On the first three questions, there was more commonality of response, while the last two--transit and mobility fees--there was a wider range of responses.  Throughout the various answers, there were comments about the importance of BoCC setting policy and giving direction to staff; the importance of safety for all road users; and the need for more citizen involvement in the planning process.

Complete Streets:  All candidates supported implementation of the county's complete streets policies and programs, which is very encouraging.  

Comprehensive Plan:  Candidates supported the integration of land use and transportation planning, and were committed to ensuring that the vision of the EAR is incorporated into the Plan amendments.  Some candidates mentioned their support for a shift from sprawl to mixed use, infill, and the importance of sustainability to our economic future.  There was support for eliminating transportation concurrency and changing the Level of Service (LOS) transportation planning tool.

Cost-saving approach to road projects:  Saving taxpayer money and doing business in the most cost-effective way was supported by all candidates.  The point was also made that the  road project prioritization and funding process needed to be de-mystified. 

Transit:  There was support for the current LeeTran system but less consensus on expanding the system.  The range of responses went from maintaining current system to supporting a major shift in investments to transit and even in high speed and/or light rail, with others in the middle wanting to move cautiously in terms of revenue sources, regional transit authority, etc.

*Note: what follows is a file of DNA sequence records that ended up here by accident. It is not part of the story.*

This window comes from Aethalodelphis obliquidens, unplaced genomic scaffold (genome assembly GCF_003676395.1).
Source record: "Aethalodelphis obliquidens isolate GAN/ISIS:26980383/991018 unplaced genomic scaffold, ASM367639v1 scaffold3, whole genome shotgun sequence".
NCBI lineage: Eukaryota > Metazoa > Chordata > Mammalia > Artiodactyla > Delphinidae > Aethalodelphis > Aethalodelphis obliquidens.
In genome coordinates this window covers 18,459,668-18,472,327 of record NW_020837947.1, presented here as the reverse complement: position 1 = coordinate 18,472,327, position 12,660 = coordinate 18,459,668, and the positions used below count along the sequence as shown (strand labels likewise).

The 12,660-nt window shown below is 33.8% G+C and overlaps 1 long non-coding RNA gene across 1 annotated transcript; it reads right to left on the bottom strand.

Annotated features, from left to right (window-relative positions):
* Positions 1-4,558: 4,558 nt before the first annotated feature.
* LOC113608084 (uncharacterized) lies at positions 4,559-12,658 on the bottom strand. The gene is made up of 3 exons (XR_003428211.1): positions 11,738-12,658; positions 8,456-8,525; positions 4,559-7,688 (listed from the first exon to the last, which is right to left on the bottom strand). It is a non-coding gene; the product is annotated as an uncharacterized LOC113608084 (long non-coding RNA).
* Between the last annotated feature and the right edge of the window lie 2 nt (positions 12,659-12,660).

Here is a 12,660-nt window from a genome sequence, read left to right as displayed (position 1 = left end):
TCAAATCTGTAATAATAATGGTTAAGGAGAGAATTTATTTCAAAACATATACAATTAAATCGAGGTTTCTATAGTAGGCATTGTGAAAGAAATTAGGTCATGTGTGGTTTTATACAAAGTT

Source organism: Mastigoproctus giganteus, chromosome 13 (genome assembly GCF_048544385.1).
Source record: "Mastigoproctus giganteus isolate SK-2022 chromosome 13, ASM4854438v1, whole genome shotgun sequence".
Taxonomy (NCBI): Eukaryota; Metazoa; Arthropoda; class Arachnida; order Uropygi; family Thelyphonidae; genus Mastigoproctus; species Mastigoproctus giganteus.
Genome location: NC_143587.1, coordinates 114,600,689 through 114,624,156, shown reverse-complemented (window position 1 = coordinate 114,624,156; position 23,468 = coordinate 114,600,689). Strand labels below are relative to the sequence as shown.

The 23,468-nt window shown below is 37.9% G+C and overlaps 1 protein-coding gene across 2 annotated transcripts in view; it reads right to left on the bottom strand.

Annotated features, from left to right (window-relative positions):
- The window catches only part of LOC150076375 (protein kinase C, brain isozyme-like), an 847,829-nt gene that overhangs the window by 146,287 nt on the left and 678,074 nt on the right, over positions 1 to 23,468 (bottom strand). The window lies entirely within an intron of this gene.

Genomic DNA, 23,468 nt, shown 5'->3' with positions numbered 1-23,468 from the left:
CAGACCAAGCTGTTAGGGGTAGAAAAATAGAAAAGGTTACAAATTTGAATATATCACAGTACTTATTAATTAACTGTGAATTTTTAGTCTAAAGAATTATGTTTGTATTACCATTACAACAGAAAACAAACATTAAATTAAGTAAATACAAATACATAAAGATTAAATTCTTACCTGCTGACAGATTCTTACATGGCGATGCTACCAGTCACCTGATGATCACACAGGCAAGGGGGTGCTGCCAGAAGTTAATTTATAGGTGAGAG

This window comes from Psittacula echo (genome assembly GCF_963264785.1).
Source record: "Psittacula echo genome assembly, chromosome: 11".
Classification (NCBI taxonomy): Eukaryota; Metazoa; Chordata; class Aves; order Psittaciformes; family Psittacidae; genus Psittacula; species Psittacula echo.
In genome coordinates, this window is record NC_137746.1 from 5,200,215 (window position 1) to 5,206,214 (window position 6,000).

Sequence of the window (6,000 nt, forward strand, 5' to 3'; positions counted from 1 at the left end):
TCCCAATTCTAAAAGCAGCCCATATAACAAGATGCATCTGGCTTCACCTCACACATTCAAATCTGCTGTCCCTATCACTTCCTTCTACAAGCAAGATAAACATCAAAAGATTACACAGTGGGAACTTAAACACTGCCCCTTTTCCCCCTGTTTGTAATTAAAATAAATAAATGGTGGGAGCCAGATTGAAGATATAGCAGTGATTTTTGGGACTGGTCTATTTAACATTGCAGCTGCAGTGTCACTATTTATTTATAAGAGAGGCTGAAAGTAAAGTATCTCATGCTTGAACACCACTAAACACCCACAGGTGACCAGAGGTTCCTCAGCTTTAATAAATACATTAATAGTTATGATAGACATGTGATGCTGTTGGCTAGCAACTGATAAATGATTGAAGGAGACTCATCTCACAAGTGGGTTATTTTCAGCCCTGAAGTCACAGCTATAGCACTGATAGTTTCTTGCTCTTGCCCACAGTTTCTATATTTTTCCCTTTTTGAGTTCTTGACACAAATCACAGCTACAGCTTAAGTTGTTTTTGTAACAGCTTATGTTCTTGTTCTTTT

Mobility Fee:  BikeWalkLee supports replacing the existing funding structure with mobility fees.  For some candidates there was some hesitancy to support a new 'fee'.    However,  the majority indicated that they would support replacing the road impact fees with a mobility fee so that the revenues could fund the whole transportation system, not just the roads.  Some didn't  want any increase in fees that developers would have to pay while others wanted to make sure that developers paid their fair share.  Others thought the mobility fee concept didn't go far enough and wanted an even more comprehensive funding source for transportation investments.  The importance of involving the citizens in the dialogue (both on this and transit) so that there was public support for moving in this new direction was noted. 

Click here to read the responses from individual candidates.  Remember, the primary is the key election in several of these races.  For District 1, there is no primary election but two candidates for the general election.  In District 2 (seat being vacated by Brian Bigalow), there is no general election opponent so whoever wins the primary will be the commissioner from District 2.  Don't forget to register to vote, request your absentee ballot, and PLEASE VOTE!!

Wednesday, July 4, 2012

Dan Moser's Florida Weekly Column: Observe etiquette and share the pathway

 Dan's column this week focuses on the need for sharing the pathways among all the users--cyclists, pedestrians, skaters, runners, etc.  Be considerate and safe!
As a walker, runner and cyclist who engages in using sidewalks, multi-use paths and linear park trails almost every day, my professional experience allows me to really see what’s going on out there. In most cases, it’s pretty good in terms of behavior and etiquette, but there are quite a few unsafe and inconsiderate walking, running, skating and cycling examples I’d like to touch upon.